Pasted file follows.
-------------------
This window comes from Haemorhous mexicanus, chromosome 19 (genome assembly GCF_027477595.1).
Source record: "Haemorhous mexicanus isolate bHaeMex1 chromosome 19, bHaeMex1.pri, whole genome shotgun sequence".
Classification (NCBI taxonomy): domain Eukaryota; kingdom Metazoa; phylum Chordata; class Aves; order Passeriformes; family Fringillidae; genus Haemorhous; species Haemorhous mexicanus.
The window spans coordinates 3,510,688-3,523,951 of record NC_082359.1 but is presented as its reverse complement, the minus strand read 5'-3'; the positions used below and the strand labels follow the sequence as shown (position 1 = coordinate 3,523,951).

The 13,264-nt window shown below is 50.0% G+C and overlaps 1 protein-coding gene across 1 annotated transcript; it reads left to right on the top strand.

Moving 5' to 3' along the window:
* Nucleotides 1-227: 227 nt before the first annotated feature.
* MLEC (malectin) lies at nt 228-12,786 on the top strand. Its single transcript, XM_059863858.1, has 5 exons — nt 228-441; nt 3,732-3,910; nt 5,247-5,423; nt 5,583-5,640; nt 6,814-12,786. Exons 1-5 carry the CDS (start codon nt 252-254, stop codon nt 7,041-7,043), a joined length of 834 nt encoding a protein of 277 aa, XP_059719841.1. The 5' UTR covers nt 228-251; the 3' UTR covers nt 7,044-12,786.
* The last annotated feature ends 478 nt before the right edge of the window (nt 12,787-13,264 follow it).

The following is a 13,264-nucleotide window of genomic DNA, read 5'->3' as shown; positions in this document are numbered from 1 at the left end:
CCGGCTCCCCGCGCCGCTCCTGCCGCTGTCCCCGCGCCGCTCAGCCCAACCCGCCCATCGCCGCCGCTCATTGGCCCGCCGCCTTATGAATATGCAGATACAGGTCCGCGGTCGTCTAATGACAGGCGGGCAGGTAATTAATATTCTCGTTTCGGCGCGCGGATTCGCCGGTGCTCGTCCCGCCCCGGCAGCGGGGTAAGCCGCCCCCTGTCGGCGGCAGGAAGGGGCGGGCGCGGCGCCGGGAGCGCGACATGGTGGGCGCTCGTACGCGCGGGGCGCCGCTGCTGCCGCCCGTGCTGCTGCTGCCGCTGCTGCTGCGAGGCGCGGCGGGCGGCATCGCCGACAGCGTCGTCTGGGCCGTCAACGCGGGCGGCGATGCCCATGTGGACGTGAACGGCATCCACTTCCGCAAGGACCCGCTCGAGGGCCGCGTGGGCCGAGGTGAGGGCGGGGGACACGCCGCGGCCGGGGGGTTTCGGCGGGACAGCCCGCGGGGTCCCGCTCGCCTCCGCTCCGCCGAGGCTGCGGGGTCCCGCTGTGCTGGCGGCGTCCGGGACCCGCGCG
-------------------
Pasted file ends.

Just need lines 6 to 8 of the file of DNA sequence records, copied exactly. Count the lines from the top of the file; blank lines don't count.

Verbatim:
Moving 5' to 3' along the window:
* Nucleotides 1-227: 227 nt before the first annotated feature.
* MLEC (malectin) lies at nt 228-12,786 on the top strand. Its single transcript, XM_059863858.1, has 5 exons — nt 228-441; nt 3,732-3,910; nt 5,247-5,423; nt 5,583-5,640; nt 6,814-12,786. Exons 1-5 carry the CDS (start codon nt 252-254, stop codon nt 7,041-7,043), a joined length of 834 nt encoding a protein of 277 aa, XP_059719841.1. The 5' UTR covers nt 228-251; the 3' UTR covers nt 7,044-12,786.